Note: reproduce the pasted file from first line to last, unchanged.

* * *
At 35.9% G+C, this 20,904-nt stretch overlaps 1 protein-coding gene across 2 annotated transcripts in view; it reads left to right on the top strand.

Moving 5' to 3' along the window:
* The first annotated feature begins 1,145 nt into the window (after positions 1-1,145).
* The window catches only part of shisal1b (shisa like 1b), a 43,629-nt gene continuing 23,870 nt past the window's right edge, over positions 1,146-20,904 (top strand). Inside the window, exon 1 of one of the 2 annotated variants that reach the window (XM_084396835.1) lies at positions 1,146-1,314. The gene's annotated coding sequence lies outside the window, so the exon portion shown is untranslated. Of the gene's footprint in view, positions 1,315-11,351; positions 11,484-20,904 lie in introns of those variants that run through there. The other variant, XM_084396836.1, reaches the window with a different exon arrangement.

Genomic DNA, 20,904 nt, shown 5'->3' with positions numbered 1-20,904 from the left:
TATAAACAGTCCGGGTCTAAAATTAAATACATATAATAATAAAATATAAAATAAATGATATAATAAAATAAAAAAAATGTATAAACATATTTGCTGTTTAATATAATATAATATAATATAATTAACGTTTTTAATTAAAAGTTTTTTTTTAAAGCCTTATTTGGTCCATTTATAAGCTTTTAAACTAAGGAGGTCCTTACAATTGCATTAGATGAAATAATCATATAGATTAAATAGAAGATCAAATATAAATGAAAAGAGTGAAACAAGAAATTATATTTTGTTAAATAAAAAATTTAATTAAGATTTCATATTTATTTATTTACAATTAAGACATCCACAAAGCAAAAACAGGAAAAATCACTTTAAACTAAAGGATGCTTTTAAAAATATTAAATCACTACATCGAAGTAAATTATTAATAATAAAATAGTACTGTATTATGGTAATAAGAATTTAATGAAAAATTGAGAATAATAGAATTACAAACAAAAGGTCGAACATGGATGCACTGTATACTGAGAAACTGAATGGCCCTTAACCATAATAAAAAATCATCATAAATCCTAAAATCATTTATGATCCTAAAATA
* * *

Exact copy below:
At 35.9% G+C, this 20,904-nt stretch overlaps 1 protein-coding gene across 2 annotated transcripts in view; it reads left to right on the top strand.

Moving 5' to 3' along the window:
* The first annotated feature begins 1,145 nt into the window (after positions 1-1,145).
* The window catches only part of shisal1b (shisa like 1b), a 43,629-nt gene continuing 23,870 nt past the window's right edge, over positions 1,146-20,904 (top strand). Inside the window, exon 1 of one of the 2 annotated variants that reach the window (XM_084396835.1) lies at positions 1,146-1,314. The gene's annotated coding sequence lies outside the window, so the exon portion shown is untranslated. Of the gene's footprint in view, positions 1,315-11,351; positions 11,484-20,904 lie in introns of those variants that run through there. The other variant, XM_084396836.1, reaches the window with a different exon arrangement.

Genomic DNA, 20,904 nt, shown 5'->3' with positions numbered 1-20,904 from the left:
TATAAACAGTCCGGGTCTAAAATTAAATACATATAATAATAAAATATAAAATAAATGATATAATAAAATAAAAAAAATGTATAAACATATTTGCTGTTTAATATAATATAATATAATATAATTAACGTTTTTAATTAAAAGTTTTTTTTTAAAGCCTTATTTGGTCCATTTATAAGCTTTTAAACTAAGGAGGTCCTTACAATTGCATTAGATGAAATAATCATATAGATTAAATAGAAGATCAAATATAAATGAAAAGAGTGAAACAAGAAATTATATTTTGTTAAATAAAAAATTTAATTAAGATTTCATATTTATTTATTTACAATTAAGACATCCACAAAGCAAAAACAGGAAAAATCACTTTAAACTAAAGGATGCTTTTAAAAATATTAAATCACTACATCGAAGTAAATTATTAATAATAAAATAGTACTGTATTATGGTAATAAGAATTTAATGAAAAATTGAGAATAATAGAATTACAAACAAAAGGTCGAACATGGATGCACTGTATACTGAGAAACTGAATGGCCCTTAACCATAATAAAAAATCATCATAAATCCTAAAATCATTTATGATCCTAAAATA